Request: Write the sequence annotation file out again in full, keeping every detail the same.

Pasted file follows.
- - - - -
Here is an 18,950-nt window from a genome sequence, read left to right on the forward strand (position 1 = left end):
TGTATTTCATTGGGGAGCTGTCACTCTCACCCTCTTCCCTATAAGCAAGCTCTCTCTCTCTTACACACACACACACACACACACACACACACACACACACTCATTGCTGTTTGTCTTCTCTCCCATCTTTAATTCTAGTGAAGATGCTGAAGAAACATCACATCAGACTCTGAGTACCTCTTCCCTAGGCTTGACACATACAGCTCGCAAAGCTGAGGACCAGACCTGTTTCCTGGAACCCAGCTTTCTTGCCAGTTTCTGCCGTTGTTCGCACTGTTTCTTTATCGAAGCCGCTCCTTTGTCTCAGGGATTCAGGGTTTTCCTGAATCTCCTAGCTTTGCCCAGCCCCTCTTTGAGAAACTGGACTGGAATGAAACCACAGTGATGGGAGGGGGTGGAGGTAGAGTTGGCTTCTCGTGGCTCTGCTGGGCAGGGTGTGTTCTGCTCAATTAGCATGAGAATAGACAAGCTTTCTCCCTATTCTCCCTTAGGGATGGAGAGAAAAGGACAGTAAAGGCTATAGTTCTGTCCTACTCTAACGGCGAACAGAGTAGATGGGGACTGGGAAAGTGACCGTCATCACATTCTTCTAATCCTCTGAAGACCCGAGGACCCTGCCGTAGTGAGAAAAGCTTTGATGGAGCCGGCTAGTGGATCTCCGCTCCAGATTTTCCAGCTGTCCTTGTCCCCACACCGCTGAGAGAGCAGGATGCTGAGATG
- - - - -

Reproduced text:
Here is an 18,950-nt window from a genome sequence, read left to right on the forward strand (position 1 = left end):
TGTATTTCATTGGGGAGCTGTCACTCTCACCCTCTTCCCTATAAGCAAGCTCTCTCTCTCTTACACACACACACACACACACACACACACACACACACACTCATTGCTGTTTGTCTTCTCTCCCATCTTTAATTCTAGTGAAGATGCTGAAGAAACATCACATCAGACTCTGAGTACCTCTTCCCTAGGCTTGACACATACAGCTCGCAAAGCTGAGGACCAGACCTGTTTCCTGGAACCCAGCTTTCTTGCCAGTTTCTGCCGTTGTTCGCACTGTTTCTTTATCGAAGCCGCTCCTTTGTCTCAGGGATTCAGGGTTTTCCTGAATCTCCTAGCTTTGCCCAGCCCCTCTTTGAGAAACTGGACTGGAATGAAACCACAGTGATGGGAGGGGGTGGAGGTAGAGTTGGCTTCTCGTGGCTCTGCTGGGCAGGGTGTGTTCTGCTCAATTAGCATGAGAATAGACAAGCTTTCTCCCTATTCTCCCTTAGGGATGGAGAGAAAAGGACAGTAAAGGCTATAGTTCTGTCCTACTCTAACGGCGAACAGAGTAGATGGGGACTGGGAAAGTGACCGTCATCACATTCTTCTAATCCTCTGAAGACCCGAGGACCCTGCCGTAGTGAGAAAAGCTTTGATGGAGCCGGCTAGTGGATCTCCGCTCCAGATTTTCCAGCTGTCCTTGTCCCCACACCGCTGAGAGAGCAGGATGCTGAGATG